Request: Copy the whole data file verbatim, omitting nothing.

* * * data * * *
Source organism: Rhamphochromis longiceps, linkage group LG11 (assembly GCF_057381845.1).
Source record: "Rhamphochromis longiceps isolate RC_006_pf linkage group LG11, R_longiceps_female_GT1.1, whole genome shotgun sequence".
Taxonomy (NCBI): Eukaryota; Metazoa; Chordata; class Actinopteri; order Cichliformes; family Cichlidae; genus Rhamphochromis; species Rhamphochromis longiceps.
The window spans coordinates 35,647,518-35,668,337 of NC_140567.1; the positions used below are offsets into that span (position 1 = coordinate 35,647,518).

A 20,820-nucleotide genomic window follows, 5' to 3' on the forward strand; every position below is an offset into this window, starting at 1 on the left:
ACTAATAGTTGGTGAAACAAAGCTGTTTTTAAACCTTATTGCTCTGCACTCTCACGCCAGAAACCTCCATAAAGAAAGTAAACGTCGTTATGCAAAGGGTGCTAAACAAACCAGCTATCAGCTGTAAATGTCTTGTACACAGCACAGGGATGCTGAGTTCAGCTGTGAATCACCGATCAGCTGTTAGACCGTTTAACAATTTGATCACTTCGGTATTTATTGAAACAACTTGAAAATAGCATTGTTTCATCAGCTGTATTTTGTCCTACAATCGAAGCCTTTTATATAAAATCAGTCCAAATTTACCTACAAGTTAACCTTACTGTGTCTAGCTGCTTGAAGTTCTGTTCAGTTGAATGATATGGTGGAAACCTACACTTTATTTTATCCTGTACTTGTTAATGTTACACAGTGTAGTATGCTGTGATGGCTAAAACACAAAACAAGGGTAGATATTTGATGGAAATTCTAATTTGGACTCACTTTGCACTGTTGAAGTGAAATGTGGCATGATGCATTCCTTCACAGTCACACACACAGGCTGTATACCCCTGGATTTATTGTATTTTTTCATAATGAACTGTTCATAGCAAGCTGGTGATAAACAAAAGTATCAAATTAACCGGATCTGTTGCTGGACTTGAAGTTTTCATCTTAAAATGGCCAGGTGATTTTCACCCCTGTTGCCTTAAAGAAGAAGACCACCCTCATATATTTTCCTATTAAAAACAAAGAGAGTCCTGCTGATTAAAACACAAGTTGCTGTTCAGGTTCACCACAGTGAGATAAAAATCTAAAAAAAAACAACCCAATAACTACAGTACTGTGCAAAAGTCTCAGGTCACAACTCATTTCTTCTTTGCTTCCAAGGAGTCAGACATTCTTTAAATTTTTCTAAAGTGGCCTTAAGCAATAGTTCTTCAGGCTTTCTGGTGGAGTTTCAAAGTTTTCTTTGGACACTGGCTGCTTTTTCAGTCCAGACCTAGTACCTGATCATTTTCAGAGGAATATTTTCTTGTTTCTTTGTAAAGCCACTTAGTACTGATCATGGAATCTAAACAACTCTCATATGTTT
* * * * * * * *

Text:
Source organism: Rhamphochromis longiceps, linkage group LG11 (assembly GCF_057381845.1).
Source record: "Rhamphochromis longiceps isolate RC_006_pf linkage group LG11, R_longiceps_female_GT1.1, whole genome shotgun sequence".
Taxonomy (NCBI): Eukaryota; Metazoa; Chordata; class Actinopteri; order Cichliformes; family Cichlidae; genus Rhamphochromis; species Rhamphochromis longiceps.
The window spans coordinates 35,647,518-35,668,337 of NC_140567.1; the positions used below are offsets into that span (position 1 = coordinate 35,647,518).

A 20,820-nucleotide genomic window follows, 5' to 3' on the forward strand; every position below is an offset into this window, starting at 1 on the left:
ACTAATAGTTGGTGAAACAAAGCTGTTTTTAAACCTTATTGCTCTGCACTCTCACGCCAGAAACCTCCATAAAGAAAGTAAACGTCGTTATGCAAAGGGTGCTAAACAAACCAGCTATCAGCTGTAAATGTCTTGTACACAGCACAGGGATGCTGAGTTCAGCTGTGAATCACCGATCAGCTGTTAGACCGTTTAACAATTTGATCACTTCGGTATTTATTGAAACAACTTGAAAATAGCATTGTTTCATCAGCTGTATTTTGTCCTACAATCGAAGCCTTTTATATAAAATCAGTCCAAATTTACCTACAAGTTAACCTTACTGTGTCTAGCTGCTTGAAGTTCTGTTCAGTTGAATGATATGGTGGAAACCTACACTTTATTTTATCCTGTACTTGTTAATGTTACACAGTGTAGTATGCTGTGATGGCTAAAACACAAAACAAGGGTAGATATTTGATGGAAATTCTAATTTGGACTCACTTTGCACTGTTGAAGTGAAATGTGGCATGATGCATTCCTTCACAGTCACACACACAGGCTGTATACCCCTGGATTTATTGTATTTTTTCATAATGAACTGTTCATAGCAAGCTGGTGATAAACAAAAGTATCAAATTAACCGGATCTGTTGCTGGACTTGAAGTTTTCATCTTAAAATGGCCAGGTGATTTTCACCCCTGTTGCCTTAAAGAAGAAGACCACCCTCATATATTTTCCTATTAAAAACAAAGAGAGTCCTGCTGATTAAAACACAAGTTGCTGTTCAGGTTCACCACAGTGAGATAAAAATCTAAAAAAAAACAACCCAATAACTACAGTACTGTGCAAAAGTCTCAGGTCACAACTCATTTCTTCTTTGCTTCCAAGGAGTCAGACATTCTTTAAATTTTTCTAAAGTGGCCTTAAGCAATAGTTCTTCAGGCTTTCTGGTGGAGTTTCAAAGTTTTCTTTGGACACTGGCTGCTTTTTCAGTCCAGACCTAGTACCTGATCATTTTCAGAGGAATATTTTCTTGTTTCTTTGTAAAGCCACTTAGTACTGATCATGGAATCTAAACAACTCTCATATGTTT